Why The Chrysler and GM Bailouts Happened
Randal O’Toole, who does transportation policy for Cato, for example has a piece where he says the companies should have just gone through the regular bankruptcy process. In his telling the only reason not to do that was to allocate the losses in a different way. Bondholders took a bigger haircut than they would have in a normal bailout, and the Auto Workers’ Union took a somewhat smaller haircut than it would have in a normal bailout. So there’s Obama trampling ont he rule of law for the sake of his union buddies.
What this story misses is the actual reason for the bailouts, to wit the financial crisis of 2008.
You probably remember that one? Bear Stears got a quasi-bailout, Lehman Brothers went bankrupt, small banks were entering FDIC conservatorship (i.e., going bust) left and right, big banks needed a huge capital infusion from the federal government to stay solvent, and generally everyone was freaking out. Now in order to organize the kind of bankruptcy reorganization that O’Toole is talking about, you need to arrange some financing. The point of the bankruptcy process is to renegotiate contracts and debts such that your enterprise is solvent. But that means that by definition your enterprise isn’t solvent. Someone has to lend it money to tide you over while doing the rearranging. And these are big companies, so it would need to be a lot of money.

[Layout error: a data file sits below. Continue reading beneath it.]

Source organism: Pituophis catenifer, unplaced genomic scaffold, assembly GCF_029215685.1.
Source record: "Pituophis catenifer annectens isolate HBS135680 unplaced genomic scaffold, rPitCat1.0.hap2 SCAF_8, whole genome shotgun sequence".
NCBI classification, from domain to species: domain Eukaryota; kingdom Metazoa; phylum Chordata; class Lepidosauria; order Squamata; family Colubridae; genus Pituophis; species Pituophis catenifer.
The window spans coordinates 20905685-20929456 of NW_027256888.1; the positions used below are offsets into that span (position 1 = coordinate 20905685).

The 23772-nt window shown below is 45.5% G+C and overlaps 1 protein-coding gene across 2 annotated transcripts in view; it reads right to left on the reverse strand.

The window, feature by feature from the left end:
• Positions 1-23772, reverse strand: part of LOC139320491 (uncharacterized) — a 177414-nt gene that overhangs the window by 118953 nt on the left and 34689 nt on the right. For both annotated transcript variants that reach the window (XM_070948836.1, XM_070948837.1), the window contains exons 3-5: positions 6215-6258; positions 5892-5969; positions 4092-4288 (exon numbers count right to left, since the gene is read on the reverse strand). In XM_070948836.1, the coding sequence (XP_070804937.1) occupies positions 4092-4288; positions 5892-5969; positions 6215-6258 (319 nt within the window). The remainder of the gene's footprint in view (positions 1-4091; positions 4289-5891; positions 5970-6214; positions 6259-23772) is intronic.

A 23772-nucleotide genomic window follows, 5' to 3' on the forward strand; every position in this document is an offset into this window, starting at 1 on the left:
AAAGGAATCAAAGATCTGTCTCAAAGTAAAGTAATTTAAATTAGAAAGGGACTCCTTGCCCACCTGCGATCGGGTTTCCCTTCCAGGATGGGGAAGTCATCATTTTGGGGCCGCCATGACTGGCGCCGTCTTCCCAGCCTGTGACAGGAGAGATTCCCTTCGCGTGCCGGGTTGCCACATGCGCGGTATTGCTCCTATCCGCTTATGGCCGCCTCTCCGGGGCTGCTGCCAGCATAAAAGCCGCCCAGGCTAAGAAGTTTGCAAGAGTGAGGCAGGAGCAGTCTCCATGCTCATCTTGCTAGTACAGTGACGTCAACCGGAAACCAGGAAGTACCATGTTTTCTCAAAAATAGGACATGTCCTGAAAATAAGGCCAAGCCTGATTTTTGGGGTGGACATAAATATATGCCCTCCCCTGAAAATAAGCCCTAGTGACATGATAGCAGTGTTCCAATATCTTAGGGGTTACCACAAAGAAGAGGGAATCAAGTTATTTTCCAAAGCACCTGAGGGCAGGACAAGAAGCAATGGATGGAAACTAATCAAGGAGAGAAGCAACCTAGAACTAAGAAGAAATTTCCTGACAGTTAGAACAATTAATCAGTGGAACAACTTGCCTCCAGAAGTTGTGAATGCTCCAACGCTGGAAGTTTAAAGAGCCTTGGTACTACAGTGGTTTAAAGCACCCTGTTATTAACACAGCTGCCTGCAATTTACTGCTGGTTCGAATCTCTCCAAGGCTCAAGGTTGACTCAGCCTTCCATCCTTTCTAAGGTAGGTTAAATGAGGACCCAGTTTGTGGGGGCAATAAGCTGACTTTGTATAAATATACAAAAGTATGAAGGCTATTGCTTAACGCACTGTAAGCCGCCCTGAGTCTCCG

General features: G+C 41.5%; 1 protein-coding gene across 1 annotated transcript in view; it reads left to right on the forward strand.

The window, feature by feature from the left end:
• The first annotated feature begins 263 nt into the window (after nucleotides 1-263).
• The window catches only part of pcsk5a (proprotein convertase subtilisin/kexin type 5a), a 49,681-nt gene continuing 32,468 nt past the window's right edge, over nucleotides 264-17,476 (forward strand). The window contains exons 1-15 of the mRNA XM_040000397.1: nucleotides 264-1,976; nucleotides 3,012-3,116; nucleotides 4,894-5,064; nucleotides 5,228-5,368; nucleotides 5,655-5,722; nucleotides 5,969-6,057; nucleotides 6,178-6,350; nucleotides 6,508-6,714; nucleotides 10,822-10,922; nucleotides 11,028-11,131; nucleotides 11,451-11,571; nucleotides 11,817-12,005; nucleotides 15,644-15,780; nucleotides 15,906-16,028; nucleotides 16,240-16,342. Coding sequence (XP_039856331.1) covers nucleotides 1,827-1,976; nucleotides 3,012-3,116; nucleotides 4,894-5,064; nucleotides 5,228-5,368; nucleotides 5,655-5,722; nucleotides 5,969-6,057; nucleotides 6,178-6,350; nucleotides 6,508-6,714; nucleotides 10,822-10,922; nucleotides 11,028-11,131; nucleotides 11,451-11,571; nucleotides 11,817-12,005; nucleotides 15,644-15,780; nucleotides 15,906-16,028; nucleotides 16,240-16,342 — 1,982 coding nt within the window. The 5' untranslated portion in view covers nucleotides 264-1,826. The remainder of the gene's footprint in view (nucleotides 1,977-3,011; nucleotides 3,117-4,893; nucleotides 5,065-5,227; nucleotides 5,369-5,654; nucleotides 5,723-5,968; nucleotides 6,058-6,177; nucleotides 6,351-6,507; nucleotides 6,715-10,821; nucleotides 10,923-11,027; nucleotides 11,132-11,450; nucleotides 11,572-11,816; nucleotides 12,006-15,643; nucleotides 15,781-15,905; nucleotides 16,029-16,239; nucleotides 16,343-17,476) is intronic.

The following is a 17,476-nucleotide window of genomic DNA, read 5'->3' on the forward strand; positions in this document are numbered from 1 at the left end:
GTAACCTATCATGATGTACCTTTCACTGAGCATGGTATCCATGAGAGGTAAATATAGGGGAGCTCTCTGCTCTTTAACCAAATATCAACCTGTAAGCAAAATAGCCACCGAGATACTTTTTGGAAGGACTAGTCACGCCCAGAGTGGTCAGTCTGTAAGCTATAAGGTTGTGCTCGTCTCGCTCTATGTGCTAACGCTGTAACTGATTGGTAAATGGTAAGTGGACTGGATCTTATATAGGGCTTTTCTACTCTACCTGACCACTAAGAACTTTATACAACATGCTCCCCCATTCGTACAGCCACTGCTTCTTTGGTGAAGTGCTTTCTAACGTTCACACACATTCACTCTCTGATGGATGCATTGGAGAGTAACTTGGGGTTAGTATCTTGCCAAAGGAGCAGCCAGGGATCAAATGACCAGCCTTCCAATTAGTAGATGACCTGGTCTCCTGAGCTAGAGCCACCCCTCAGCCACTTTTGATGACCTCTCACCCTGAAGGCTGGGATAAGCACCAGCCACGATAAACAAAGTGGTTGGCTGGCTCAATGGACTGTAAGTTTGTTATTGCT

That kind of debtor-in-possession financing is impossible to organize during a financial crisis, which is why the companies’ executives came to the government in the first place.